Greg Smith, Bass Clarinet, has been performing with the Madison Symphony Orchestra since 1975. This Q&A is part of our Home Is Where the Art Is series of artist stories featuring our musicians.
When did you first start playing your musical instrument?
I took some piano lessons at age 5 and can remember the first tune I ever learned…but not the correct fingerings. Clarinet and bass clarinet followed in 7th grade, where I first met MSO second clarinetist Nancy (nee Mayland) Mackenzie.
What stories come to mind that led to your choice to make music a focus in your life?
Seven years of UW Music Clinic and the joy of making music with my friends there and in WYSO come to mind. I first went to Music Clinic as a boy alto in 6th grade, and still remember performing “Dona Nobis Pacem” in a massed youth choir in the UW Field House. Richard Wolf was the conductor. I seem to recall he used a really, really long baton—like at least 30 inches!
Who was most influential in shaping your talent and inspiring your passion for music and your instrument?
UW School of Music Administrator Arne Bo helped me learn and understand the importance of “Quality Before Ego”, both in music and in life.
How do you prepare for concert rehearsals?
Listen and practice. Over the years, the availability of digital parts and YouTube performances has become a big help. It used to be one had to purchase an album to hear a piece that was not common repertoire.
Tell us about what happens during rehearsals from the point of view of your part and section in the orchestra?
Within the section and across the orchestra, we work together to match and blend the fundamental elements of our combined sound—pitch, timbre, rhythm, and articulation—and also to come to a common understanding of Maestro DeMain’s interpretation of the piece.
What are your routines leading up to a concert performance?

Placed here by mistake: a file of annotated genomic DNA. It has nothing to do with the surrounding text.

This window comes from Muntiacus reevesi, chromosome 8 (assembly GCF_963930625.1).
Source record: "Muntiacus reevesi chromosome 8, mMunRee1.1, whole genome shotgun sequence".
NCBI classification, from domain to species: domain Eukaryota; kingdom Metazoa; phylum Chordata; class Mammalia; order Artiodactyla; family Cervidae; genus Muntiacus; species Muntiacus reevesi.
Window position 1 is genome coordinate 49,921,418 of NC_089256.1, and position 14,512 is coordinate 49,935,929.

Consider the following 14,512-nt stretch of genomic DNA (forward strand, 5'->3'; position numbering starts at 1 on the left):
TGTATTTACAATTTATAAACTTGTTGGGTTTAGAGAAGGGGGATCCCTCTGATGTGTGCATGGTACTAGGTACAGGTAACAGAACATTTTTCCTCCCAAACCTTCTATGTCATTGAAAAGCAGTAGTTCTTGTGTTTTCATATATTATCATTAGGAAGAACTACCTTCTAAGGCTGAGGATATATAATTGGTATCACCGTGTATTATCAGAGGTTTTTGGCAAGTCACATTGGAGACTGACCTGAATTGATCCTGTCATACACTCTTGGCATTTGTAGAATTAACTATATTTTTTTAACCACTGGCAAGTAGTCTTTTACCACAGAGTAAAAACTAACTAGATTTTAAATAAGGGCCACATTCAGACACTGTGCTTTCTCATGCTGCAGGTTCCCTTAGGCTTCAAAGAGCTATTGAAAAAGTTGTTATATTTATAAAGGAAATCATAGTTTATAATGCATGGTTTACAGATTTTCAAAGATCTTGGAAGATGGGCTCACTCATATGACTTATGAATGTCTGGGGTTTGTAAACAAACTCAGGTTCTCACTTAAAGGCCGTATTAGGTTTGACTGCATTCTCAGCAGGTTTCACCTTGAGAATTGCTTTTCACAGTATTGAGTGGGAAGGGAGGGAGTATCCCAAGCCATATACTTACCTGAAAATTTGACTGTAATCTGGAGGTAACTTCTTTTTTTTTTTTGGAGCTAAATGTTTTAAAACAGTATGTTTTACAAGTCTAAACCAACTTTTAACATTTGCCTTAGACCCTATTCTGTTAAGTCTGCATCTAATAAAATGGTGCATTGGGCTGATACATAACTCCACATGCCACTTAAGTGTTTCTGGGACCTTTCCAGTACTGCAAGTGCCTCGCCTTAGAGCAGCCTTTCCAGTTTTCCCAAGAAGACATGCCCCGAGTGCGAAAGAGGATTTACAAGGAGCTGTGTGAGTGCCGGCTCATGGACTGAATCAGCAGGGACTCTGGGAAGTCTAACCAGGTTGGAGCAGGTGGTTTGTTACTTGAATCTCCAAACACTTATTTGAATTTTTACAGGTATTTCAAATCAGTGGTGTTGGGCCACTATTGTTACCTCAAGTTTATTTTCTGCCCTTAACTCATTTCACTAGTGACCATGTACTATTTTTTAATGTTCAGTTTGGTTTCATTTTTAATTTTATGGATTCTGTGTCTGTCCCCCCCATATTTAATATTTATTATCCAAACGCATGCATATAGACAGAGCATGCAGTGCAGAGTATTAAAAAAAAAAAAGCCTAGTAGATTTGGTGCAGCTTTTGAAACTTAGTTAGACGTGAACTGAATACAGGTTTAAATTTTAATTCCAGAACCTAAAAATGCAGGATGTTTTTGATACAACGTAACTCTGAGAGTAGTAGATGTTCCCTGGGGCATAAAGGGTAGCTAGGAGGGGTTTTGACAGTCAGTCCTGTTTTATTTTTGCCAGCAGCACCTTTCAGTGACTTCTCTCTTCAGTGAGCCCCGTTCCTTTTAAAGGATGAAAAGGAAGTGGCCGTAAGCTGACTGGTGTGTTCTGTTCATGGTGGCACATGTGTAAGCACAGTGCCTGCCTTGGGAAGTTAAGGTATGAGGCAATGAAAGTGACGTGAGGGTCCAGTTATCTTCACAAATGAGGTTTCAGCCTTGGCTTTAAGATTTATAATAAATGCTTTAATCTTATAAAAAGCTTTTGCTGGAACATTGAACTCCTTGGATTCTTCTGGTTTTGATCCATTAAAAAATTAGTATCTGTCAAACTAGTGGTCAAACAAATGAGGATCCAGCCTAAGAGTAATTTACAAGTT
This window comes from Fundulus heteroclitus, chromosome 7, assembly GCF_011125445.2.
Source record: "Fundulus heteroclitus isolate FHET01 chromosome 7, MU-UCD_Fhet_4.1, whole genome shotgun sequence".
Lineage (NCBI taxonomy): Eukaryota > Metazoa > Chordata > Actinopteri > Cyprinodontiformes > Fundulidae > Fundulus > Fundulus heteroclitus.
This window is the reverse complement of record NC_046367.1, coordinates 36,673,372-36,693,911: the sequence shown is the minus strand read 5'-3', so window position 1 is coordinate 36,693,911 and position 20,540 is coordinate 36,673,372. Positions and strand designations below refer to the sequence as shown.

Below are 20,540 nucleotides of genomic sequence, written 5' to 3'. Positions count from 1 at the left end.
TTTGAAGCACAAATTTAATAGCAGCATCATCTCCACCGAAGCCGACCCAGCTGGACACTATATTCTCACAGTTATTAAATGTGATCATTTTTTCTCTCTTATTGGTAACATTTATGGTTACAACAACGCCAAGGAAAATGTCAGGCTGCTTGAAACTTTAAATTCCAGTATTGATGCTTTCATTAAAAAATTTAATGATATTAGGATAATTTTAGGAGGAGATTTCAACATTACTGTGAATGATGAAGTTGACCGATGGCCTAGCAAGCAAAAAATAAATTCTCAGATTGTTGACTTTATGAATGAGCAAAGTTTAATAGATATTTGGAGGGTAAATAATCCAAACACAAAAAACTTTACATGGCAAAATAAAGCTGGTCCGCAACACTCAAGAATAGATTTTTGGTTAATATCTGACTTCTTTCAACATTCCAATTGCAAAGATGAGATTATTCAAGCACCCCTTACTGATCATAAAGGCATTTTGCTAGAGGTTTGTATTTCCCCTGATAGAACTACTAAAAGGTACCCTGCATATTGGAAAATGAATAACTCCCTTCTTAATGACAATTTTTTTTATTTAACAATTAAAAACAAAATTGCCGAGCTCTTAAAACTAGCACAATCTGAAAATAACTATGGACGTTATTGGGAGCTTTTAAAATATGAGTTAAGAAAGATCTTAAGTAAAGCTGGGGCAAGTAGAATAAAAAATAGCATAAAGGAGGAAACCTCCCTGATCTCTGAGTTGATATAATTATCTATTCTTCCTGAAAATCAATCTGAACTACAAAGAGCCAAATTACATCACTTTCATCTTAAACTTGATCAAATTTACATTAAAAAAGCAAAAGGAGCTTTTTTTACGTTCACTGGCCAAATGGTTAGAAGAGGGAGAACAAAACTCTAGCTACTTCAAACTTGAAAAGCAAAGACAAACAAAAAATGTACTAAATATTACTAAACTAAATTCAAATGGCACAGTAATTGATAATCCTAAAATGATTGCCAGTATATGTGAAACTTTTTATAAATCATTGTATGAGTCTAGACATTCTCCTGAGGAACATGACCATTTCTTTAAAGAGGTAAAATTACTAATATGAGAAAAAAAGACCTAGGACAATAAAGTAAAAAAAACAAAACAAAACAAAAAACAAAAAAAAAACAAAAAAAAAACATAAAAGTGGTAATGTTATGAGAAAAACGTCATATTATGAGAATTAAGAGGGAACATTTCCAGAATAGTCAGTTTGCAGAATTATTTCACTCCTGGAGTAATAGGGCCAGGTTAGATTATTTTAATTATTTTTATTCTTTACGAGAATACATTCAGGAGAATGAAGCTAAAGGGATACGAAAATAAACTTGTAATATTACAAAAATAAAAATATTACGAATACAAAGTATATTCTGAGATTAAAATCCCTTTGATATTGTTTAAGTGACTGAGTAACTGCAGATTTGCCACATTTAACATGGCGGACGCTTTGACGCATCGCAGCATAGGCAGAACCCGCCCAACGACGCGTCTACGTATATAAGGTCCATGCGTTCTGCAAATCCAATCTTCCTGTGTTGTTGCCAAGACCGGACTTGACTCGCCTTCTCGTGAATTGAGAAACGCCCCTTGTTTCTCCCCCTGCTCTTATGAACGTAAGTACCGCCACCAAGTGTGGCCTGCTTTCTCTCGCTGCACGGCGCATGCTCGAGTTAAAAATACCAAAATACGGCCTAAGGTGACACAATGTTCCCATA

If you mean just before the performance, it’s check twice or more to make sure I have the music and equipment before I leave home, and even then and not infrequently, pull to the side of the road to make sure the reeds, music, or some other item is indeed in the car! And oh, leave with plenty of time to have a flat tire or be stopped by a train. Then, I always try to leave my cell phone in the car, where I don’t have to worry about it going off back stage during the performance!
What is special about playing with the Madison Symphony Orchestra, John DeMain, and performing with your colleagues?
The sense of family, unity of purpose, and after all these years, appreciating how far the orchestra has come musically and the ever-growing and enthusiastic support of our audiences. I am proud to be part of this organization.
Tell us about what you most love to do outside of your career as a musician.
Going on road trips with my loving wife Anna.
What do your daily or weekly routines look like these days?
Recent activities included serving as a city of Madison Election Official, which in addition to Election Day, involved a lot work processing absentee ballots both before and after the election. Next up is updating the web site for one of my bands and (warning to my family and neighbors) perhaps learning to play the bagpipes.
What are things you’re cooking, shows/movies you’re watching, and/or other hobbies you’ve developed during this time?
We share Fish Fry Fridays with our next door neighbors. Each household takes a turn finding a carryout fish fry to deliver to each other’s front porches. We’ve also discovered the NOM NOM NOM kits available through Liliana’s Restaurant. We take home a box of locally-sourced ingredients to prepare a meal conceived by a local chef. The proceeds benefit local farms, local restaurants, and local organizations including REAP and the Dane County Farmer’s Market.
I am also working my way through several years of missed podcasts for “Whad’ya Know” and “Wait Wait…Don’t Tell Me!”
What music inspires you and what do you listen to for personal enjoyment?
Puerto Salsa Radio through TuneIn Radio.